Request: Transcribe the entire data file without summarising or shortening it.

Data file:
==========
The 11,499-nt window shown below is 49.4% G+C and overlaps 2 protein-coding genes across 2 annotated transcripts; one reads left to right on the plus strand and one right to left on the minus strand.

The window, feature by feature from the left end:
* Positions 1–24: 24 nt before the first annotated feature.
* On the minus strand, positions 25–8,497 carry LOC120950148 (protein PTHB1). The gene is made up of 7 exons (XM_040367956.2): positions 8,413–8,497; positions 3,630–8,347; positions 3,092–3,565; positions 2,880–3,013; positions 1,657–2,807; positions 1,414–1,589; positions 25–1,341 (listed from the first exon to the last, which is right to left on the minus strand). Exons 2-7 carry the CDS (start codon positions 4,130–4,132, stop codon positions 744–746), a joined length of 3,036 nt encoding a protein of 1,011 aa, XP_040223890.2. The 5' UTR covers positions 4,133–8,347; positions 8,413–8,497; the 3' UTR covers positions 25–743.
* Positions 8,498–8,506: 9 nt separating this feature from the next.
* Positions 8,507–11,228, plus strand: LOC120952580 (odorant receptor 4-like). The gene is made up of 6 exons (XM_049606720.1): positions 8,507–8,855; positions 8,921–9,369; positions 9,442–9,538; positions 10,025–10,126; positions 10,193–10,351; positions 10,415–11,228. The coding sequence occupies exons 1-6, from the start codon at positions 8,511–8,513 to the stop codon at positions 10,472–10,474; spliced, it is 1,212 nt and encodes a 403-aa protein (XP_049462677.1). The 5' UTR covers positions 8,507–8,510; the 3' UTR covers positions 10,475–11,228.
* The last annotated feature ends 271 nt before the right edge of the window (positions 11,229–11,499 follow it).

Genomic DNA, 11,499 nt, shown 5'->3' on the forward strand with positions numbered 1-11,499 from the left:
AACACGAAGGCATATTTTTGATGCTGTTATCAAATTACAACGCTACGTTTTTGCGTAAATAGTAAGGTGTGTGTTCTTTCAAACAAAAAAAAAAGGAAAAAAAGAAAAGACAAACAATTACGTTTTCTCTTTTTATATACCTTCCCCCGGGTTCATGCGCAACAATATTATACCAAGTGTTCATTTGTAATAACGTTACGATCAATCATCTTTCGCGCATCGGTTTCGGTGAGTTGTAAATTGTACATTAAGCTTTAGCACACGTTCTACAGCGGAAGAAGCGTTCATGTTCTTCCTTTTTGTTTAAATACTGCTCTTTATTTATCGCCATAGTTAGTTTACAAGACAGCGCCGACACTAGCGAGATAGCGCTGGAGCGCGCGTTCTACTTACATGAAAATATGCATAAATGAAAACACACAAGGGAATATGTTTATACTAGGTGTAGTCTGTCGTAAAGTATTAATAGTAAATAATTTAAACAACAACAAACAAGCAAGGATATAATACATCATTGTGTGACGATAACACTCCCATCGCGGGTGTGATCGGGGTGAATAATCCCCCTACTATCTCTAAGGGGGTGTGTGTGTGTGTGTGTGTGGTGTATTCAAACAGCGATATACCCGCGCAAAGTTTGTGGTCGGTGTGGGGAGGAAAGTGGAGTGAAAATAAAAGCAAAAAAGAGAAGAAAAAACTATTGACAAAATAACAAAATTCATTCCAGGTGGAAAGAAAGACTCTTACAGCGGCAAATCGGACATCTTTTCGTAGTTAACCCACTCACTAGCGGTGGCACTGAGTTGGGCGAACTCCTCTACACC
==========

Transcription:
The 11,499-nt window shown below is 49.4% G+C and overlaps 2 protein-coding genes across 2 annotated transcripts; one reads left to right on the plus strand and one right to left on the minus strand.

The window, feature by feature from the left end:
* Positions 1–24: 24 nt before the first annotated feature.
* On the minus strand, positions 25–8,497 carry LOC120950148 (protein PTHB1). The gene is made up of 7 exons (XM_040367956.2): positions 8,413–8,497; positions 3,630–8,347; positions 3,092–3,565; positions 2,880–3,013; positions 1,657–2,807; positions 1,414–1,589; positions 25–1,341 (listed from the first exon to the last, which is right to left on the minus strand). Exons 2-7 carry the CDS (start codon positions 4,130–4,132, stop codon positions 744–746), a joined length of 3,036 nt encoding a protein of 1,011 aa, XP_040223890.2. The 5' UTR covers positions 4,133–8,347; positions 8,413–8,497; the 3' UTR covers positions 25–743.
* Positions 8,498–8,506: 9 nt separating this feature from the next.
* Positions 8,507–11,228, plus strand: LOC120952580 (odorant receptor 4-like). The gene is made up of 6 exons (XM_049606720.1): positions 8,507–8,855; positions 8,921–9,369; positions 9,442–9,538; positions 10,025–10,126; positions 10,193–10,351; positions 10,415–11,228. The coding sequence occupies exons 1-6, from the start codon at positions 8,511–8,513 to the stop codon at positions 10,472–10,474; spliced, it is 1,212 nt and encodes a 403-aa protein (XP_049462677.1). The 5' UTR covers positions 8,507–8,510; the 3' UTR covers positions 10,475–11,228.
* The last annotated feature ends 271 nt before the right edge of the window (positions 11,229–11,499 follow it).

Genomic DNA, 11,499 nt, shown 5'->3' on the forward strand with positions numbered 1-11,499 from the left:
AACACGAAGGCATATTTTTGATGCTGTTATCAAATTACAACGCTACGTTTTTGCGTAAATAGTAAGGTGTGTGTTCTTTCAAACAAAAAAAAAAGGAAAAAAAGAAAAGACAAACAATTACGTTTTCTCTTTTTATATACCTTCCCCCGGGTTCATGCGCAACAATATTATACCAAGTGTTCATTTGTAATAACGTTACGATCAATCATCTTTCGCGCATCGGTTTCGGTGAGTTGTAAATTGTACATTAAGCTTTAGCACACGTTCTACAGCGGAAGAAGCGTTCATGTTCTTCCTTTTTGTTTAAATACTGCTCTTTATTTATCGCCATAGTTAGTTTACAAGACAGCGCCGACACTAGCGAGATAGCGCTGGAGCGCGCGTTCTACTTACATGAAAATATGCATAAATGAAAACACACAAGGGAATATGTTTATACTAGGTGTAGTCTGTCGTAAAGTATTAATAGTAAATAATTTAAACAACAACAAACAAGCAAGGATATAATACATCATTGTGTGACGATAACACTCCCATCGCGGGTGTGATCGGGGTGAATAATCCCCCTACTATCTCTAAGGGGGTGTGTGTGTGTGTGTGTGTGGTGTATTCAAACAGCGATATACCCGCGCAAAGTTTGTGGTCGGTGTGGGGAGGAAAGTGGAGTGAAAATAAAAGCAAAAAAGAGAAGAAAAAACTATTGACAAAATAACAAAATTCATTCCAGGTGGAAAGAAAGACTCTTACAGCGGCAAATCGGACATCTTTTCGTAGTTAACCCACTCACTAGCGGTGGCACTGAGTTGGGCGAACTCCTCTACACC